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East Delta farmer claims he's been target of civic government for accepting fill

Don Malenstyn says he's trying to raise low-lying farm to grow crops

An East Delta farmer whose property has been controversial since he started accepting fill says he's being targeted by a vindictive municipal government.

Don Malenstyn, who's been accepting large quantities of fill on his 104th Street property, said he's both frustrated and furious that he's being singled out for simply trying to raise the level of his flood prone, low-lying property in order to grow crops.

"More than four years ago I went in for a permit to dump on my place. I was told by Delta I don't need a permit, told by the ALC (Agricultural Land Commission) I don't need a permit, because mine is for a farm use purposes, not a non-farm use," he told the Optimist.

In an interview earlier this year, Malenstyn said he was angered at being lumped with other property owners who have been accepting questionable fill by companies offering big dollars to dump.

Malenstyn, who was recently visited again by an inspector with the ALC, which has issued a stop work order, said he was upset to learn another property down the street was given permission to dump additional fill. The ALC granted Princess Farms permission to deposit an additional 36,500 cubic metres of topsoil, in addition to the 300,000 cubic metres of mixed soil previously allowed, although Delta council voted against the application.

What's made Malenstyn's blood boil even more is a photo of his 80-acre property recently posted on the Corporation of Delta website notifying the public that a new soil conservation and protection bylaw is in the works.

The bylaw is aimed at enhancing Delta's ability to regulate soil deposit and removal activities on agricultural land and allow for better protection of the agricultural land base.

According to Delta, "In recent years there has been an increasing number of instances where fill material is being used in volumes and in locations that are unnecessary or inappropriate for agricultural land. The cumulative effect of these fill operations is to gradually erode the agricultural land base as prime topsoil is covered with less fertile subsoil."

Malenstyn said his property is already prone to flooding and the situation, he claims, has been made all the worse with Delta's irrigation works, which negatively impacted his land, resulting in lawsuits against the municipality.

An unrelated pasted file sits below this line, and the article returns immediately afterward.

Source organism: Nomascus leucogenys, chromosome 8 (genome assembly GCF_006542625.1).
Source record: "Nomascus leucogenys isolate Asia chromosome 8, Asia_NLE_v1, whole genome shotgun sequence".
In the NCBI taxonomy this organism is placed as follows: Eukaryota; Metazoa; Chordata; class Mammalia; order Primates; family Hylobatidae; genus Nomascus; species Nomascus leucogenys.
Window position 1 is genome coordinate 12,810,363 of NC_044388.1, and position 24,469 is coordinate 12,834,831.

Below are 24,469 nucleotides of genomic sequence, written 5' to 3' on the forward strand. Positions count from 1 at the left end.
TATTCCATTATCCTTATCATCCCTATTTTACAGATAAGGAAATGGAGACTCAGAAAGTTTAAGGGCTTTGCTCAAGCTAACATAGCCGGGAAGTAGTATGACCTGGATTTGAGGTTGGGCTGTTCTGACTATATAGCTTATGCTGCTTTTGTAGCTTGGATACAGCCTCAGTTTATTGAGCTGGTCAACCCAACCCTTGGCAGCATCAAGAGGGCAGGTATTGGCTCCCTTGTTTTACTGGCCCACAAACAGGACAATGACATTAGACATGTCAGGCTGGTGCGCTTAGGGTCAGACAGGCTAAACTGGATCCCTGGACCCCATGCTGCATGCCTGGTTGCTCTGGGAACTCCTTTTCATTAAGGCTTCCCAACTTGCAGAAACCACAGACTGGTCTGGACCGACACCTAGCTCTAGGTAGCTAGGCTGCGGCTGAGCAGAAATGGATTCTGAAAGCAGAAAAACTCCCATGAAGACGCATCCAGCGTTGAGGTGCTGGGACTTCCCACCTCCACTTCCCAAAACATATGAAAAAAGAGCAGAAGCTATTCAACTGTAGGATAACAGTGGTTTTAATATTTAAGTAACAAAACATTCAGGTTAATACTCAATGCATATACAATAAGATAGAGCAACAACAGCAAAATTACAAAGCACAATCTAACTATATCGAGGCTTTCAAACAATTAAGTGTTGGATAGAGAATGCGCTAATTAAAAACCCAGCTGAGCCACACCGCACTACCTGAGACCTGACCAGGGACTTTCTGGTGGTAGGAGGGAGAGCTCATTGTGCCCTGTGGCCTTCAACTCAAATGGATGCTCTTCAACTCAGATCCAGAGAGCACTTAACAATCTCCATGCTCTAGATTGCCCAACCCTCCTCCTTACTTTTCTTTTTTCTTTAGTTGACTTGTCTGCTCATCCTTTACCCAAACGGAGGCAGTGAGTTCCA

"It makes me furious. I guarantee you Delta has spent over $2 million of taxpayers' money fighting me, paying me and everything else for the flooding issues they've caused on my farm," he said.

"I used to be able to grow potatoes but now my farm is useless. What drives me nuts is nobody's accountable."

Malenstyn, whose property has been in his family since the 1950s, said he'll observe the ALC's stop work order for now, but it will eventually get quashed.

He said his plan is to grow cranberries. Potatoes planted this year on areas that haven't received fill have been a bust, he said.

Pointing out the piles of dirt and fill on the farm appear extremely high, Coun. Bruce McDonald said he doesn't buy Malenstyn's argument he's simply trying to raise the farm a few feet to improve the land's capability.

"It's now a mountain of fill. He does not have a fill permit and he does not have a permit from the Agricultural Land Commission, and from my understanding they've sent him letters that he cease and desist," said McDonald.

Delta needs a bylaw mirroring what's in place in Surrey to give it a stronger say in dumping activities, he added.

"The Agricultural Land Commission does not have the wherewithal or the means to chase this stuff down over the whole province. At a hundred bucks a fill, you can see how it can be awfully tempting for someone to accept a thousand truckloads."

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